# In search of a $q$-analogue of a Catalan identity

Let $$C_n=\frac1{n+1}\binom{2n}n$$ be the all-familiar Catalan numbers. Then, the following identity has received enough attention in the literature (for example, Lagrange Inversion: When and How): $$\begin{equation} \label1 \sum_{k=0}^n\binom{2n-2k}{n-k}C_k=\binom{2n+1}n \qquad \iff \qquad \sum_{i+j=n}\binom{2i}iC_j=\binom{2n+1}n. \tag1 \end{equation}$$

QUESTION. Is there a $$q$$-analogue of \eqref{1}? Possibly, a combinatorial proof of \eqref{1} would shed some light into this.

• I can only say that substituting $q$-binomial coefficients for binomial coefficients and solving for $C_k$ gives something awful:$$C_0=1$$$$C_1=q^2$$$$C_2=q^6+q^5+q^4-q^2$$$$C_3=q^{12}+q^{11}+2q^{10}+2q^9+3q^8+q^7-q^6-2q^5-2q^4$$$$\cdots$$ Aug 1, 2021 at 16:39
• @მამუკაჯიბლაძე: often there are "hidden" powers of $q$ that make these $q$-analogues work. Aug 1, 2021 at 16:46
• – Nemo
Aug 1, 2021 at 17:52
• This article sciencedirect.com/science/article/pii/0097316585900895 gives q-analog of Catalan convolution for Carlitz's q-analog of Catalan numbers.
– Nemo
Aug 1, 2021 at 17:59
• Also see my answer to OP's another post, mathoverflow.net/questions/263164/generating-q-catalan-numbers/…
– Nemo
Aug 1, 2021 at 18:04

This identity is known as Jonah's formula (special case with $$n\rightarrow 2n$$ and $$r\rightarrow n$$, see "Catalan Numbers with Applications" by Thomas Koshy, pg. 325-326 for a combinatorial proof)

$$\sum_{k=0}^r\binom{n-2k}{r-k}C_k=\binom{n+1}r$$ and a $$q$$-analogue was obtained by Andrews in "$$q$$-Catalan identities" in the book "The legacy of Alladi Ramakrishnan in the Mathematical Sciences". It's Theorem 3, pg. 186.

$$\frac{(1+q^{n-r+1})}{(1+q^{r+1})}\left[ {\begin{array}{c}n+1\\r\end{array} } \right]_{q^2}=-(-q\;;q)_{n+1}\sum_{k=0}^r\left[ {\begin{array}{c}n-2k\\r-k\end{array} } \right]_{q^2}\frac{\textrm{C}_{k+1}(-1;q)}{(-q\;;q)_{n-2k}}q^{-k-1}$$

where $$\textrm{C}_n(\lambda,q)$$ is a $$q$$-analogue of the Catalan numbers considered also by Andrews here.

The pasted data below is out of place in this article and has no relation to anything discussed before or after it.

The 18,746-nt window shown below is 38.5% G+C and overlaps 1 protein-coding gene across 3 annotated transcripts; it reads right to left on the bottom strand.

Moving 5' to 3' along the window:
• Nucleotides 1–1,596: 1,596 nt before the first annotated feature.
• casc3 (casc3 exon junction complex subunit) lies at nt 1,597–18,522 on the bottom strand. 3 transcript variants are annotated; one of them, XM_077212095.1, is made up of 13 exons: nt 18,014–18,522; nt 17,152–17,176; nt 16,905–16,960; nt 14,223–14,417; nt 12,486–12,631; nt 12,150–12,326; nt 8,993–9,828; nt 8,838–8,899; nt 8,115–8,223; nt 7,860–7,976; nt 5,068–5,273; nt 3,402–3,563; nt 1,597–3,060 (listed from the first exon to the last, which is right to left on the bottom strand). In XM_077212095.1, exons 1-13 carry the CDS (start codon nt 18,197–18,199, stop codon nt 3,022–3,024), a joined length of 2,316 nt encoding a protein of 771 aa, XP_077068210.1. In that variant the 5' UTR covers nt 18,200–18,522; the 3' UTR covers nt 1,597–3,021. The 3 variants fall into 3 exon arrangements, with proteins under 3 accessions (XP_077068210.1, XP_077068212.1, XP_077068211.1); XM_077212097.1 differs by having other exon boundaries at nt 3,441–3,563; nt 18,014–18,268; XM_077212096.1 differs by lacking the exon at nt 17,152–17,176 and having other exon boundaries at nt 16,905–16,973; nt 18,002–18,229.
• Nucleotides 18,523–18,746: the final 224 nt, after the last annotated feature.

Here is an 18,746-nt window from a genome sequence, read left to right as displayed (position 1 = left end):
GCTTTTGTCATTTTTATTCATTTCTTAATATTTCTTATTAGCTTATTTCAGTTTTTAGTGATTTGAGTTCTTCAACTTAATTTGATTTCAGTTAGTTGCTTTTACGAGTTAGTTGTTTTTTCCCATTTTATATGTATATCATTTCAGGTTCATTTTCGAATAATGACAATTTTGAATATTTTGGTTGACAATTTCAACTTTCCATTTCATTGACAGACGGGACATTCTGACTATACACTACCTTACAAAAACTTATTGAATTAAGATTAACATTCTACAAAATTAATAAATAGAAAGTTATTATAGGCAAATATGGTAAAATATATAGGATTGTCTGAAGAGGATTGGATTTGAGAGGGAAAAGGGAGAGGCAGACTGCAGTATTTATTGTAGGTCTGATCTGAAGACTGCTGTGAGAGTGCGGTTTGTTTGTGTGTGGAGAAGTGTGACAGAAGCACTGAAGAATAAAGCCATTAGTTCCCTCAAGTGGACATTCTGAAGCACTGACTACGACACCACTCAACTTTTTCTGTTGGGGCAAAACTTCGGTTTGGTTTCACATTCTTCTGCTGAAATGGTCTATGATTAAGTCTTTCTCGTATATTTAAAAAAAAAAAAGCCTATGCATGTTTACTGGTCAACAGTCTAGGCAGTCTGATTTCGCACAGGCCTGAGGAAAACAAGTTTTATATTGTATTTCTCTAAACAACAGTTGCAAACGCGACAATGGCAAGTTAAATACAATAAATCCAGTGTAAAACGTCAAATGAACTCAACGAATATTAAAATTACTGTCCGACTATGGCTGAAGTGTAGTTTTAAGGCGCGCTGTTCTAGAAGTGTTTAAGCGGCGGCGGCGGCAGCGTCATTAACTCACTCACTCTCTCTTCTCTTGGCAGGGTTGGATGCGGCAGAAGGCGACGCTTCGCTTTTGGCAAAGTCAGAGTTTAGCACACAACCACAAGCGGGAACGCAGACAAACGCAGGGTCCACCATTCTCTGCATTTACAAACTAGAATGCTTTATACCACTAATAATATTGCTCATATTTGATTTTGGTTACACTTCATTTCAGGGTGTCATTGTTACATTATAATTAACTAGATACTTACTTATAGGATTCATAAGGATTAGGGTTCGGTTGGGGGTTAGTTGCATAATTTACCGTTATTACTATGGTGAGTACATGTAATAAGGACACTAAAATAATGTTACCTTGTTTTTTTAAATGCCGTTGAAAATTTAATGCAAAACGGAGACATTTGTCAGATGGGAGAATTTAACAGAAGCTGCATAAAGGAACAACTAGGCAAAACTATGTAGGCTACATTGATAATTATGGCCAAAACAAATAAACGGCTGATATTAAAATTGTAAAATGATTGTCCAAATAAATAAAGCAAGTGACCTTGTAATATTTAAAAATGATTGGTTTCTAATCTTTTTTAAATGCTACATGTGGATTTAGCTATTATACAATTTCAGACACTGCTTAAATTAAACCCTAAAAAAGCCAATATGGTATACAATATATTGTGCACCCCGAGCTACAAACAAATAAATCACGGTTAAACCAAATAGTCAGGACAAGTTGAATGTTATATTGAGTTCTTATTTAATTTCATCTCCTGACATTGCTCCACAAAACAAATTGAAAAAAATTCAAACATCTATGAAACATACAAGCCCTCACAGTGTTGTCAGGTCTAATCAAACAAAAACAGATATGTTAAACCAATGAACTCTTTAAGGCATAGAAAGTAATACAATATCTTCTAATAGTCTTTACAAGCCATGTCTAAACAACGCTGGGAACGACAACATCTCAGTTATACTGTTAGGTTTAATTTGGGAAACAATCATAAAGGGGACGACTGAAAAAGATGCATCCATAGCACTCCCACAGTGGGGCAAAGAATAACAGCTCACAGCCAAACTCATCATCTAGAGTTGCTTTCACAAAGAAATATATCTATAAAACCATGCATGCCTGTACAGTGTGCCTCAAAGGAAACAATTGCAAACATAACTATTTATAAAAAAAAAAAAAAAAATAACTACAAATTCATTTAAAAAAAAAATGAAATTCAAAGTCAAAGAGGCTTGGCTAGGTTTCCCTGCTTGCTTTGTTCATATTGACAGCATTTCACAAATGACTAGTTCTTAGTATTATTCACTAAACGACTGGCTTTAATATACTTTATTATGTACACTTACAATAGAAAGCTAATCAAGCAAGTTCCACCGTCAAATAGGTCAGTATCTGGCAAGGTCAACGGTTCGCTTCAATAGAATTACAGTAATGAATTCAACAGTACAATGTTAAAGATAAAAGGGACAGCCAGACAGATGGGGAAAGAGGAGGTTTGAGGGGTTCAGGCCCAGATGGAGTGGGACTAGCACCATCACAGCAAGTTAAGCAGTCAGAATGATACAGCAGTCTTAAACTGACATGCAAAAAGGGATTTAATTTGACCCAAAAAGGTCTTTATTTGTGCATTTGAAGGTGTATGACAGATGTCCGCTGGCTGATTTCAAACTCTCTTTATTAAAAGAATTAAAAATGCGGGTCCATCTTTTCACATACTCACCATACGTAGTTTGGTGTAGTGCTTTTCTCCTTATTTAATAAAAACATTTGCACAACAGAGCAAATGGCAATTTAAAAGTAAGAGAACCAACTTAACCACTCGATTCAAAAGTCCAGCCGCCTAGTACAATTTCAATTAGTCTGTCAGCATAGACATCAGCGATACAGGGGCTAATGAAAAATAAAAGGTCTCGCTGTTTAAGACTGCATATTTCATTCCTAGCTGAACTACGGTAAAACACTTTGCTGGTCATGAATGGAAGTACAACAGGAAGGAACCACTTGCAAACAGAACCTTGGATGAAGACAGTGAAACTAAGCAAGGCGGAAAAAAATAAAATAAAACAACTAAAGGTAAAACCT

$$\textrm{C}_n(\lambda,q)=\frac{q^{2n}(-\lambda/q; q^{2})_{n}}{(q^2;q^2)_{n}}$$

In the paper, he says that the general strategy is to go from a binomial coefficient identity to a generalized hypergeometric identity, and then we can look for a $$q$$-analogue of the latter. In this case, he used the Pfaff-Saalschütz summation formula and then he searched for a $$q$$-analogue of this one with the help of Bailey's and Gasper and Rahman's books. I can't help much more, I'm not familiar with these kind of hypergeometric identities.

If $$n\rightarrow 2n$$ and $$r\rightarrow n$$, the limit $$q\rightarrow 1$$ recovers the identity (1).

Decided to make a cw post: it is sort of amusing.

Let $$C_n(q)$$ be defined by $$\sum_{k=0}^n\binom{2n-2k}{n-k}_qC_k(q)q^{2n-2k}=\binom{2n+1}n_q,\qquad n=0,1,2,\dotsc.$$

Then $$\begin{multline*} C_n(q)=1+q+q^2+q^3+2 q^4+3 q^5+3 q^6+3 q^7+4 q^8+6 q^9+\dotsb\\\dotsb-7q^{(n+1)^2-6}-5q^{(n+1)^2-5}-3q^{(n+1)^2-4}-2q^{(n+1)^2-3}-q^{(n+1)^2-2}-q^{(n+1)^2-1} \end{multline*}$$ where the “tail” is made from the partition numbers $$1,1,2,3,5,7,11,15,22,30,42,\dotsc$$ while the “head” satisfies $$\begin{multline*} 1+q+q^2+q^3+2 q^4+3 q^5+3 q^6+3 q^7+4 q^8+6 q^9+7 q^{10}+6 q^{11}+6 q^{12}+8 q^{13}+\dotsb\\ =1/(1-q-q^4+q^6+q^{11}-q^{14}-q^{21}+q^{25}+q^{34}-q^{39}-q^{50}+q^{56}+\dotsb). \end{multline*}$$ Cf. \begin{align*} &\qquad\qquad1+q-q^4-q^6+q^{11}+q^{14}-q^{21}-q^{25}+q^{34}+q^{39}-q^{50}-q^{56}+\dotsb\\ &=q^{-1}(1-\prod_{n\geqslant1}(1-q^n)). \end{align*} Have no idea how to prove these, or what happens in between ….

• I'm confused, shouldn't $C_k(q)$ depend on both $n$ and $k$? Aug 1, 2021 at 20:07
• @SamHopkins Why? The "non-$q$" Catalan numbers only depend on one index. Aug 1, 2021 at 22:09
• I see, good point. Then possibly your observations can be proved by taking the limit $n\to\infty$ of the sum, and considering the regimes $q < 1$ and $q > 1$. Aug 1, 2021 at 22:18
• @SamHopkins Interesting idea. But I don't know how to proceed: leaving it as it is, the summands on the left become divisible by higher and higher powers of $q$, because of the $q^{2n-2k}$ term. While if one divides both sides by $q^{2n}$, then the right hand side acquires more and more negative powers of $q$. What is definitely significant is that both ${\binom{2n+1}n}_q$ and ${\binom{2n}n}_q$ tend to the partition generating function $1+q+2q^2+3q^3+5q^4+7q^5+...$ Aug 1, 2021 at 22:26